Qutb, who was executed by Egypt in the mid-1960s, preached in his book Signposts (ma’alim fi al-Tariq) that the enemies of Islam are Muslim leaders who exhibit un-Islamic behavior and their supporters among foreign infidel leaders, such as Israel and the United States and their allies. He called the Muslim leaders the “near enemy” and the foreign leaders the “far enemy.” He urged Muslims to wage a necessary jihad against both groups of leaders and their countries.

Qutb and subsequent radical Palestinian leaders moved closer ideologically to radical Wahhabi clerics and ulama in Saudi Arabia. They jointly began to articulate a common ideological front of global jihad against all infidels and unbelievers domestically and internationally, which set the stage for 9/11. It’s noteworthy to remember that Osama bin Laden frequently invoked Palestine in his speeches and messages railing against the United States.

Under the influence of Qutb’s writing, leading Hamas jihadists like Shaikh Ahmed Yassin moved away from the Egyptian Al-Azhar Islam, reflected in the three mainstream schools of jurisprudence in Sunni Islam — the Shafi’i, the Maliki, and the Hanafi schools — toward the Saudi Wahhabi interpretation, which primarily adheres to the Hanbali school of jurisprudence, the fourth and most radical school in Sunni Islam.

Under the Hanbali version of Islam, as articulated by the Saudi religious scholar Muhammad ibn Abd al-Wahhab in the 18th century, jihad is considered a sixth tenet of Islam — the other five being the traditional “pillars” of the religion: the Shahada (profession of one’s faith), Salat (prayers), Zakat (alms giving), Sawm (fasting), and the Hajj (Pilgrimage).

Of the 114 Suras in the entire Qur’an, 26 Suras, which feature a significant focus on jihad and fighting, were revealed to Prophet Muhammad in Medina while he was in the process of establishing his Islamic state and battling the mushrikun (polytheists, pagans, idolaters, and disbelievers). Radical jihadis, including followers of al-Qaeda and ISIS, often cite ‘ayas from the Medinan Suras in their defense of waging violent jihad against the perceived enemies of Islam. Examples of these Suras are Surat al-Ma’ida, Surat al-Baqara, Surat al-Nisa’, and Surat Muhammad.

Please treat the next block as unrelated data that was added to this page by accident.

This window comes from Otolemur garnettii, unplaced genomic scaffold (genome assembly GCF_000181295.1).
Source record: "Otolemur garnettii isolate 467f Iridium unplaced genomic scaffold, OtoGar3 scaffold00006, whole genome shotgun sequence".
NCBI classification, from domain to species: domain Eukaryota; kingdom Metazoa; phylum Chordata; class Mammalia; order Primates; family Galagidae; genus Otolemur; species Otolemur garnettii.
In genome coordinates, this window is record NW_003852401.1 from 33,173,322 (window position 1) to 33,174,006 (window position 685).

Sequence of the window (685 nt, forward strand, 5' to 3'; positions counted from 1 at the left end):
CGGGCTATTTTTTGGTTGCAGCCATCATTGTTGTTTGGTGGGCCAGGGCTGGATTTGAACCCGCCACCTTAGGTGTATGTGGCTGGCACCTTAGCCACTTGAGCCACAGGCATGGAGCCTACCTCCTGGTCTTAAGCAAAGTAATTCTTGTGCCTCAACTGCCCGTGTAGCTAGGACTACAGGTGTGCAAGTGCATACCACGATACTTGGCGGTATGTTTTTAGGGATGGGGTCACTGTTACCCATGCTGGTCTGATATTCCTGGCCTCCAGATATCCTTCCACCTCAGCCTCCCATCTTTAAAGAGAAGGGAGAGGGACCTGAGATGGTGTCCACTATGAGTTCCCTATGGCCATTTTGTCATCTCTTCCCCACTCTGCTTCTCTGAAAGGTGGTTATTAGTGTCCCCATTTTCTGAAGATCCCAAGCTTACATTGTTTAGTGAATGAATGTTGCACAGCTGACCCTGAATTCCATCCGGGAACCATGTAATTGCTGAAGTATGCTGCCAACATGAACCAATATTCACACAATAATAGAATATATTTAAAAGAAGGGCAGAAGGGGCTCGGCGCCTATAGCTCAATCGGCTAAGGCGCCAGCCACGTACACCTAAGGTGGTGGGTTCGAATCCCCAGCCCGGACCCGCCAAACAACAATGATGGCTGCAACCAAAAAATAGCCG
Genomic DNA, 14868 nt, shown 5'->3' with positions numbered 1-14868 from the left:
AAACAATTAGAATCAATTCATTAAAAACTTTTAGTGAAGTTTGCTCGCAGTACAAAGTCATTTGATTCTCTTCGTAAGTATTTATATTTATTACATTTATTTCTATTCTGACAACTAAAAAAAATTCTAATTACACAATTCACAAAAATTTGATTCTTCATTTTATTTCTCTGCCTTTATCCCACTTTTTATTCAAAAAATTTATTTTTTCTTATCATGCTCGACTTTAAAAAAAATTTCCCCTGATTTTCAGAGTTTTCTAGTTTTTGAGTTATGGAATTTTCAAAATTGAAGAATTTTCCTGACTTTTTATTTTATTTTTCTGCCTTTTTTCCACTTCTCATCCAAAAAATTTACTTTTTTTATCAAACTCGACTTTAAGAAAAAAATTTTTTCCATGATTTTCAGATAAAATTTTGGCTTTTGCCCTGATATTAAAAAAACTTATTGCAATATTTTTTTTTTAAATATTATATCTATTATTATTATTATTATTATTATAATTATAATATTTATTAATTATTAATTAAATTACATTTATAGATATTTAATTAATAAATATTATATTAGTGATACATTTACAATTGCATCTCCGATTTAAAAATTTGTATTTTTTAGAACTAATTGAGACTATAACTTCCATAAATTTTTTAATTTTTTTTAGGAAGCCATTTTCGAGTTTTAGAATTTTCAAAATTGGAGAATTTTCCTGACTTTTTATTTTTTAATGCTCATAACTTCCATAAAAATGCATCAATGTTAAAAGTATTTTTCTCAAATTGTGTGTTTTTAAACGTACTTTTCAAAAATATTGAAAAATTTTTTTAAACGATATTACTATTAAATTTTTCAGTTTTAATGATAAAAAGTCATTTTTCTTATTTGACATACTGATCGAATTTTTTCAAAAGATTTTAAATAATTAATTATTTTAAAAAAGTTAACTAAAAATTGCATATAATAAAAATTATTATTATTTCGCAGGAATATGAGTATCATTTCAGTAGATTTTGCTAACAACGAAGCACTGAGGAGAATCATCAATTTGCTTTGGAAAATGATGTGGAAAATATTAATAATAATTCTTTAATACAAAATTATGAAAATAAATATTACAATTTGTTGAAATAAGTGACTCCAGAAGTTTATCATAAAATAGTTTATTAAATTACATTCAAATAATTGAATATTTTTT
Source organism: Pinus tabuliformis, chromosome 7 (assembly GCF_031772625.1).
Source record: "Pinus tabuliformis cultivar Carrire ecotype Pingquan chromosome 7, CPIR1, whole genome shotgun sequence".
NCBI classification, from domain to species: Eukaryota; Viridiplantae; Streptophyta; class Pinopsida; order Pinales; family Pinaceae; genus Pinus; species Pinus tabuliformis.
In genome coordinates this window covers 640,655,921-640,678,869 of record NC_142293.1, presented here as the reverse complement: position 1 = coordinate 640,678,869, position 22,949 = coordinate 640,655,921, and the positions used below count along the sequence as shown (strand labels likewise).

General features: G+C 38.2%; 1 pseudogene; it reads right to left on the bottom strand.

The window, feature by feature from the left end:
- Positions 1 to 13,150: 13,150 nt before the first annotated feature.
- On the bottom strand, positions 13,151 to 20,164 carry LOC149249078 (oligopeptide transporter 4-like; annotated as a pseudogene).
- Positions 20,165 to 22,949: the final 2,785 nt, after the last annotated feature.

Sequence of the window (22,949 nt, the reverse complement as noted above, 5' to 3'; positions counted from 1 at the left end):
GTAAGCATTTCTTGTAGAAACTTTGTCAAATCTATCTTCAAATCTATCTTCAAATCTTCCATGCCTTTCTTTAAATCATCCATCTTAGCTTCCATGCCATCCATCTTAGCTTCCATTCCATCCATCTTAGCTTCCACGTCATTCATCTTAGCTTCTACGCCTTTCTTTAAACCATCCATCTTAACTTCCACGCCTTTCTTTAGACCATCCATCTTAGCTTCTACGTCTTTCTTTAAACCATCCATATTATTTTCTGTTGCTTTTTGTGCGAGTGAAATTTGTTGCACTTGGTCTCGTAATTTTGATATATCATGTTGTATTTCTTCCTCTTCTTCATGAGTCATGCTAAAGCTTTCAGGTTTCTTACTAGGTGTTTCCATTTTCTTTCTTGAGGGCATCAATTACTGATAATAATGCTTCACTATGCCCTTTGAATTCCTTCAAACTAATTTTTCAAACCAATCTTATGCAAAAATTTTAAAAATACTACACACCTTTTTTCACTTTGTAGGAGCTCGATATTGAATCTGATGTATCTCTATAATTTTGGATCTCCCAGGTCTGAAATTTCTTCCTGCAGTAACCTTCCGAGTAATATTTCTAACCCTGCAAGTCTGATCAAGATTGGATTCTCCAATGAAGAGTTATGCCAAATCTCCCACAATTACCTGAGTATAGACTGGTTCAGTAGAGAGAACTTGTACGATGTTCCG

For Hamas and Palestinians in general, the Biden administration has been an integral partner in Israeli Prime Minister Benjamin Netanyahu’s war of retribution in Gaza and its lack of logic, proportionality, and humanity. The White House has argued that Arab regimes for the most part loathe Hamas and the Muslim Brotherhood’s Islamic ideology and are therefore privately tolerant of Israel’s continued destruction of Gaza. This muddled logic, however, primarily focuses on Arab autocratic regimes, not their publics. The devastation of Gaza and the uprooting of nearly two million people will strengthen, not weaken, Arab publics’ support for Hamas or a successor group. Hamas is not just a group of militant jihadists comprising 30,000 plus fighters but an idea nurtured by the miserable Palestinian realities on the ground.

The way forward

To break the possibility of more terrorism, it’s time for President Biden to realize that the unprecedented and inhumane destruction of Gaza will not destroy Hamas or return the hostages safely. He should end his complicity in Israel’s war and work with Israeli and Palestinian leaders to remove Netanyahu and Palestinian leader Mahmoud Abbas from their leadership positions and work with Israelis and Palestinians to elect new leaders.

If the Biden administration puts forward a clear path for the two peoples to live together, whether in a two-state paradigm or some other legitimate political arrangement, Hamas’ terrorism threat against the United States would fizzle. The Palestinian people, like other peoples in the region, are more interested in living, putting food on the table, and educating their children. Once Israelis and Palestinians agree to move from the destruction of Gaza to a negotiated political and economic reconstruction, only then will the slow process of bringing the bloody history of Hamas’ Yahya Sinwar and Israel’s Benjamin Netanyahu — the region’s newest warmongers — come to an end.

Photo credit: Hamas militants take part in an anti-Israel military march in 2019. (Anas Mohammed/ Shutterstock)